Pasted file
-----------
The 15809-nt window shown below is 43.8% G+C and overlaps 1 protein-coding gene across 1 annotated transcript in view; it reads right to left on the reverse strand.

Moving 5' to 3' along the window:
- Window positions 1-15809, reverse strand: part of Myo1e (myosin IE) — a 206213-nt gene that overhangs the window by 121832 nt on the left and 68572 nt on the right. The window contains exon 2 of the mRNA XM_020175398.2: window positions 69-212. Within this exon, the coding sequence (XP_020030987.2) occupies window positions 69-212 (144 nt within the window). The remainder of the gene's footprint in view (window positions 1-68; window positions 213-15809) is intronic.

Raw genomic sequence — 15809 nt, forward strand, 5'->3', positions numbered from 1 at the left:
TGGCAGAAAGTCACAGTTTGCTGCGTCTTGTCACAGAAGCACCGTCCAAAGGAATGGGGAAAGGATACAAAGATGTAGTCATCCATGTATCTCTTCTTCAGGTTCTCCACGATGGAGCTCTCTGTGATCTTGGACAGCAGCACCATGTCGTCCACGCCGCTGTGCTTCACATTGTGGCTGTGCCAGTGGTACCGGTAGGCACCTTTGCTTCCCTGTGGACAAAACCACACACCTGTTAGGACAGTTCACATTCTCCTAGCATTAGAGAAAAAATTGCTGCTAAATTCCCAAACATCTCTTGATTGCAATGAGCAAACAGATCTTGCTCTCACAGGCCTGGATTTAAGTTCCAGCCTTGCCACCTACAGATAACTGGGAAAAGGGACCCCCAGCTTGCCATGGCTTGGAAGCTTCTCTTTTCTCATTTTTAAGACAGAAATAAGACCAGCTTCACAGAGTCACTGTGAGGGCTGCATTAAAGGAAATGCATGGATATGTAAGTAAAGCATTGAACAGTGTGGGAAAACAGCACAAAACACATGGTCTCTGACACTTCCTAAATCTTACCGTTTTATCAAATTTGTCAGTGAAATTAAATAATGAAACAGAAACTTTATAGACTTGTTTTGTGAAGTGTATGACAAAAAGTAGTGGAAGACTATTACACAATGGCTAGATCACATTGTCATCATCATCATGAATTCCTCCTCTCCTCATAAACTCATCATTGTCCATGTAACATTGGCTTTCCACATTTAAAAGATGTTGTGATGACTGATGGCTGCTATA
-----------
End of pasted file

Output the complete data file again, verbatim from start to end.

The 15809-nt window shown below is 43.8% G+C and overlaps 1 protein-coding gene across 1 annotated transcript in view; it reads right to left on the reverse strand.

Moving 5' to 3' along the window:
- Window positions 1-15809, reverse strand: part of Myo1e (myosin IE) — a 206213-nt gene that overhangs the window by 121832 nt on the left and 68572 nt on the right. The window contains exon 2 of the mRNA XM_020175398.2: window positions 69-212. Within this exon, the coding sequence (XP_020030987.2) occupies window positions 69-212 (144 nt within the window). The remainder of the gene's footprint in view (window positions 1-68; window positions 213-15809) is intronic.

Raw genomic sequence — 15809 nt, forward strand, 5'->3', positions numbered from 1 at the left:
TGGCAGAAAGTCACAGTTTGCTGCGTCTTGTCACAGAAGCACCGTCCAAAGGAATGGGGAAAGGATACAAAGATGTAGTCATCCATGTATCTCTTCTTCAGGTTCTCCACGATGGAGCTCTCTGTGATCTTGGACAGCAGCACCATGTCGTCCACGCCGCTGTGCTTCACATTGTGGCTGTGCCAGTGGTACCGGTAGGCACCTTTGCTTCCCTGTGGACAAAACCACACACCTGTTAGGACAGTTCACATTCTCCTAGCATTAGAGAAAAAATTGCTGCTAAATTCCCAAACATCTCTTGATTGCAATGAGCAAACAGATCTTGCTCTCACAGGCCTGGATTTAAGTTCCAGCCTTGCCACCTACAGATAACTGGGAAAAGGGACCCCCAGCTTGCCATGGCTTGGAAGCTTCTCTTTTCTCATTTTTAAGACAGAAATAAGACCAGCTTCACAGAGTCACTGTGAGGGCTGCATTAAAGGAAATGCATGGATATGTAAGTAAAGCATTGAACAGTGTGGGAAAACAGCACAAAACACATGGTCTCTGACACTTCCTAAATCTTACCGTTTTATCAAATTTGTCAGTGAAATTAAATAATGAAACAGAAACTTTATAGACTTGTTTTGTGAAGTGTATGACAAAAAGTAGTGGAAGACTATTACACAATGGCTAGATCACATTGTCATCATCATCATGAATTCCTCCTCTCCTCATAAACTCATCATTGTCCATGTAACATTGGCTTTCCACATTTAAAAGATGTTGTGATGACTGATGGCTGCTATA